The Shining Remake at the Stanley Hotel
From The Shining Remake

but they are in the process of building one so the Stanley Hotel can live up to its reputation as established in both the novel and the film!Ghost Stories at the Stanley Hotel

Still a Fancy Hotel, Ghosts, Mysteries and All

Main Staircase - Stanley HotelVisitors are welcome at the Stanley Hotel, but only registered guests are allowed to go upstairs to walk its famous hallways. A high-end gift shop, with prices to match, contains at least as many references to “The Shining” in all its forms – novel, movie and TV mini-series – as it does to the actual history of the hotel. Vintage Ceiling FansThere are two vintage fans on the ceiling of the gift shop that are turned by the same motorized belt and pulley system. F. O. StanleyThe lobby features a portrait of F.O. Stanley and a photograph of Windam Thomas Wyndam-Quin, the 4th Earl of Dunraven England, from whom F. O. Stanley purchased the 160 acre property on which the Hotel is built. Inside the Stanley Hotel - The Shining (48)It seems Dunraven had been trying to buy up as much of Estes Park and the surrounding area as he could to establish a private fox hunting estate for himself and his friends from Europe. When local citizens caught wind of his plan, they were able to thwart his efforts, so he decided to unload the property. 1909 Otis ElevatorStanley had come west for the drier climate to treat his health problems, and thought it might attract visitors who wanted to see what would soon become Rocky Mountain National Park. In the lobby, you’ll find a 1909 Otis elevator and an antique Chickering & Sons piano.Chickering Piano - Stanley Hotel

The Stanley Hotel Music Room

The Music Room includes a Steinway grand piano that was a present from F.O. Stanley to his wife Flora on the opening day of the hotel. The piano is one of the few remaining pieces of furniture left at the hotel. For several years, John Philip Sousa personally played this piano and tuned it himself.

The Steinway Grand Piano
The Steinway Grand Piano

Each time he tuned the instrument, he carved his initials and the date on the inside. The piano was recently restored, and the technician proudly announced that he had successfully removed “all that chicken scratching” from the interior!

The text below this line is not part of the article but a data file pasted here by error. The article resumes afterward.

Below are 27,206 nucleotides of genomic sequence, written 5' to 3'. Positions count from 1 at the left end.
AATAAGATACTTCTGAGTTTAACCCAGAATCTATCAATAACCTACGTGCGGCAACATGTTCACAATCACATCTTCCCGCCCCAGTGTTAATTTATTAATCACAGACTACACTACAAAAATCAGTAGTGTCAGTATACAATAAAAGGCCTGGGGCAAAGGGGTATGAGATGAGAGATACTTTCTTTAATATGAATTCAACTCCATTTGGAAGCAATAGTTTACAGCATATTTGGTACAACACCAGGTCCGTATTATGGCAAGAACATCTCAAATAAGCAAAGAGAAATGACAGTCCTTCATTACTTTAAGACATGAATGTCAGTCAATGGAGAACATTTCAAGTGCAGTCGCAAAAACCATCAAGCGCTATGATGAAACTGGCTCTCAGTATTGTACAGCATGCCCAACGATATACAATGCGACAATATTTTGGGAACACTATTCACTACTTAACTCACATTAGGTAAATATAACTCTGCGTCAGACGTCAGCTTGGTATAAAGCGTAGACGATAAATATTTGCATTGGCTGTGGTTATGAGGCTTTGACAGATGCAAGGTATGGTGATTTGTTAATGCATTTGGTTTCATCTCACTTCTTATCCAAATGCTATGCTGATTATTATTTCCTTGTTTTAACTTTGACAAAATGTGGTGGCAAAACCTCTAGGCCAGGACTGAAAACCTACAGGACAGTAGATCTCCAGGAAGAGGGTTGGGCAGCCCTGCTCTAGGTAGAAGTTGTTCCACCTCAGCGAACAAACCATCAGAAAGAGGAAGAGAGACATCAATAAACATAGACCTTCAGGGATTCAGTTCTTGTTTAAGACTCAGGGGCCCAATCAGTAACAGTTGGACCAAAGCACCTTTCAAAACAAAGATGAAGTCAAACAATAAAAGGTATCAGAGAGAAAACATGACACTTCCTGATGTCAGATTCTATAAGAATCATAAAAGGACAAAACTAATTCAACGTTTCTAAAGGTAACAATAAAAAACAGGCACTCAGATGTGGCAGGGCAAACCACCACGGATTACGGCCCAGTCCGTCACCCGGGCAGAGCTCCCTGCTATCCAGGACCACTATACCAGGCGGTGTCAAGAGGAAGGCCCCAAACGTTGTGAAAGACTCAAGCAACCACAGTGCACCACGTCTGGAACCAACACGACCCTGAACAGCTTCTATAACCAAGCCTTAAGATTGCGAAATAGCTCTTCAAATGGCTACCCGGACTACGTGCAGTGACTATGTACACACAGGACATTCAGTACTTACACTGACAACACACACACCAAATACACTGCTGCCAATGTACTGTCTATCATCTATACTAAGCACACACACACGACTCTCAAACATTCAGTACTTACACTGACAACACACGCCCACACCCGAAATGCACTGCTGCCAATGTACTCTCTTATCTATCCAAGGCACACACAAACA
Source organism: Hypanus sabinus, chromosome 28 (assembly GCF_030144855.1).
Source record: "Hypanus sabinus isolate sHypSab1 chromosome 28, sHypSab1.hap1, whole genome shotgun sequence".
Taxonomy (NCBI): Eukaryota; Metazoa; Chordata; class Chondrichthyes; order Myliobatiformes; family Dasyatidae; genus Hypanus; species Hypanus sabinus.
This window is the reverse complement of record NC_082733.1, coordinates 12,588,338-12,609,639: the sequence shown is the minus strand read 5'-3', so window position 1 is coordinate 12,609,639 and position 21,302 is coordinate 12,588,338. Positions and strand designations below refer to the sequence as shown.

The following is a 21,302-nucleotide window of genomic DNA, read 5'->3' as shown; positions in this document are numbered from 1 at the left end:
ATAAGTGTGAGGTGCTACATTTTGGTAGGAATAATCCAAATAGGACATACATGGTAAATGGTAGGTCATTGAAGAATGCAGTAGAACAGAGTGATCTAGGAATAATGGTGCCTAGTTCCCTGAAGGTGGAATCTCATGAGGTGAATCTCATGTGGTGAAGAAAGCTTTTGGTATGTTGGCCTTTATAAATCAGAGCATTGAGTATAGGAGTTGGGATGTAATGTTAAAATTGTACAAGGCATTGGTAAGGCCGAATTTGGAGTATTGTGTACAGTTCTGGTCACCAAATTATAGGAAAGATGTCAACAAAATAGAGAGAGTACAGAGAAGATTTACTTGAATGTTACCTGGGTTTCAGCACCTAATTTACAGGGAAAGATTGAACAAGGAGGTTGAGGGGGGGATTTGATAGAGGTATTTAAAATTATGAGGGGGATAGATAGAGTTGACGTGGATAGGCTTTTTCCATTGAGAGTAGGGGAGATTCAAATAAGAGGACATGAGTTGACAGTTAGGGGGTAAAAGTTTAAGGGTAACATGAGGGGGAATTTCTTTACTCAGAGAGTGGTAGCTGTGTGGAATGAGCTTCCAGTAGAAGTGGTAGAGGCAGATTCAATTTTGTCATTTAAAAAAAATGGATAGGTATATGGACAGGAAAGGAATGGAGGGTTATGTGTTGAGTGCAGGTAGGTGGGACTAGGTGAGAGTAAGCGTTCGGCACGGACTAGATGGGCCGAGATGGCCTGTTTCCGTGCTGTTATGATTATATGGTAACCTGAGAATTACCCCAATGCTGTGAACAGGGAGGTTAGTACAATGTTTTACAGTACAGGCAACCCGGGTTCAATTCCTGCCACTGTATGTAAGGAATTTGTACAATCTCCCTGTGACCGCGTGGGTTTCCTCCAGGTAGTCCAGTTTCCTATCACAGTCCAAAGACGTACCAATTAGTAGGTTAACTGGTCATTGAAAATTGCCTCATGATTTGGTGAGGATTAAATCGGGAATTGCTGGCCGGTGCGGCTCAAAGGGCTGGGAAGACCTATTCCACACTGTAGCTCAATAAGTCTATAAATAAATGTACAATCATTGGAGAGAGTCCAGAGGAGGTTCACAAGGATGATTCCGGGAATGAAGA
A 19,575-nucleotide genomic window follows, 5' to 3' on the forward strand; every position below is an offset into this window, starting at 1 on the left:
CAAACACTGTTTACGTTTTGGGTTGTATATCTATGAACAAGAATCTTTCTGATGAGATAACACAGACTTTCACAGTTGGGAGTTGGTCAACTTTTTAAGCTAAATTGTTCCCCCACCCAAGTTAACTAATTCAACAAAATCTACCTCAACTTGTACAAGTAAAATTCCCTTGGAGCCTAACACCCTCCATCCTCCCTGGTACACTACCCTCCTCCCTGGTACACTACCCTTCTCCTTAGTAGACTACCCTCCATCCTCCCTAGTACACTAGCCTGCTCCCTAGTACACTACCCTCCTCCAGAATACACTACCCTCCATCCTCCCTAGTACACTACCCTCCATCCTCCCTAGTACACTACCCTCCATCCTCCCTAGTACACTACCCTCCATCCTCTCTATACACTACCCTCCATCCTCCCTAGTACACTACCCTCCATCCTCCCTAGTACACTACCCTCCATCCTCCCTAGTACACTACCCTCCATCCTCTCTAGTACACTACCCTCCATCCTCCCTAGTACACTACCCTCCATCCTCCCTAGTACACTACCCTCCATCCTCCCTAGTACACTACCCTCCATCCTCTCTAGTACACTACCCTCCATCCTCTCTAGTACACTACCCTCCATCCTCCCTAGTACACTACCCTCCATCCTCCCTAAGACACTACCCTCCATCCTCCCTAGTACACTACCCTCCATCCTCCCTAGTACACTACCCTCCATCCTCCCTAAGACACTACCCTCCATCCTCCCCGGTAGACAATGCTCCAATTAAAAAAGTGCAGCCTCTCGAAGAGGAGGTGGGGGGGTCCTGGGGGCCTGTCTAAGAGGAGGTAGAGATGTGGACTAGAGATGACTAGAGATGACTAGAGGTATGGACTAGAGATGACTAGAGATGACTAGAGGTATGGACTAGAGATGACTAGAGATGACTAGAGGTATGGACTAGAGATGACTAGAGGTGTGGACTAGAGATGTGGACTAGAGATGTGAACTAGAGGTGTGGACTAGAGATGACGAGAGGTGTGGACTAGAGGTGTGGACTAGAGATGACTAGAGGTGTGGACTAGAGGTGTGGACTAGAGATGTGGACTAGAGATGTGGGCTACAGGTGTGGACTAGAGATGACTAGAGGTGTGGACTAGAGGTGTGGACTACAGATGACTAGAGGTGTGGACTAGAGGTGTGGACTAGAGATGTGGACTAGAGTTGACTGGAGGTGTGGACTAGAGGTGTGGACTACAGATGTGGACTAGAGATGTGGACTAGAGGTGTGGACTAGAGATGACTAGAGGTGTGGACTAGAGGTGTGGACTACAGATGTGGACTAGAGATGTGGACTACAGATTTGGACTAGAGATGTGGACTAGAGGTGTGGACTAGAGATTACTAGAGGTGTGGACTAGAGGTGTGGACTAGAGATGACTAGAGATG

Ready to Book Your Stay?

Inside the Stanley Hotel - The Shining (12)So if you’re planning to visit Rocky Mountain National Park, and you want to stay at a classy hotel with lots of history and stories of its own to tell… and that costs about seven times as much per night as our campsite!… then the Stanley Hotel just might be your place.

Inside the Stanley Hotel - The Shining (20)

 

 

Just don’t plan to stay there on your own after the season is over! But just in case you do find yourself alone in the Stanley Hotel in the witer, trying to get over a case of writer’s block, you might want to follow Stephen King’s advice…

Stephen King says...
Stephen King says…

 

 

 

cabin fever victim
Got cabin fever?

12 thoughts on “Looking For a Cure for Writer’s Block

  1. Chelly,
    Are you alive!!!! You scared me when I saw you in the chair!!!!!!!

    What a trip you are having. When you get old like us, you will have memory problems. Good to have it so beautifully done with all your pictures and writing on your fabulous travels.

    Think it is time you come home to Bella Vista. You are missed!!!

    1. Hi Darlene,
      We were in Grand Teton the last four days, and I had no signal.. sorry for the delay in getting your comment posted! You shouldn’t have trouble posting comments from now on though, it’s always the first one that has to get “approved”. We’ll see you in a few weeks!

  2. Andy, I need your help. Having trouble posting a comment.

    Anyway, It is wonderful all the things you are experiencing on your travels. Great to have them all captured because, as you age like us!!!!, memory issues set in!!!!

    Love and miss you and looking forward to your return home (to Bella Vista)!!!!

    Darlene and Anthony

  3. Very interesting article. I enjoy reading your travel blog. You are a very good writer with lots of detail. Miss you both.

    1. How is your summer going, cuz? Hope you’re having fun. We’ve spent the last two months getting from New York to California via a very circuitous 5300 mile route. Seen a lot of places, but I’m sooo far behind on posts! But we’ll be in one place for a few months as of tomorrow – Carpinteria state beach on the Southern California coast – where fall is beautiful and winter doesn’t exist, so maybe I’ll be able to start catching up. We’re in Sequoia National Park today, going to hike around the Giant Sequoia forest… the trees are incredibly huge and old… 2000 to 3000 years in many cases. The Caesars and the Pharaohs are younger!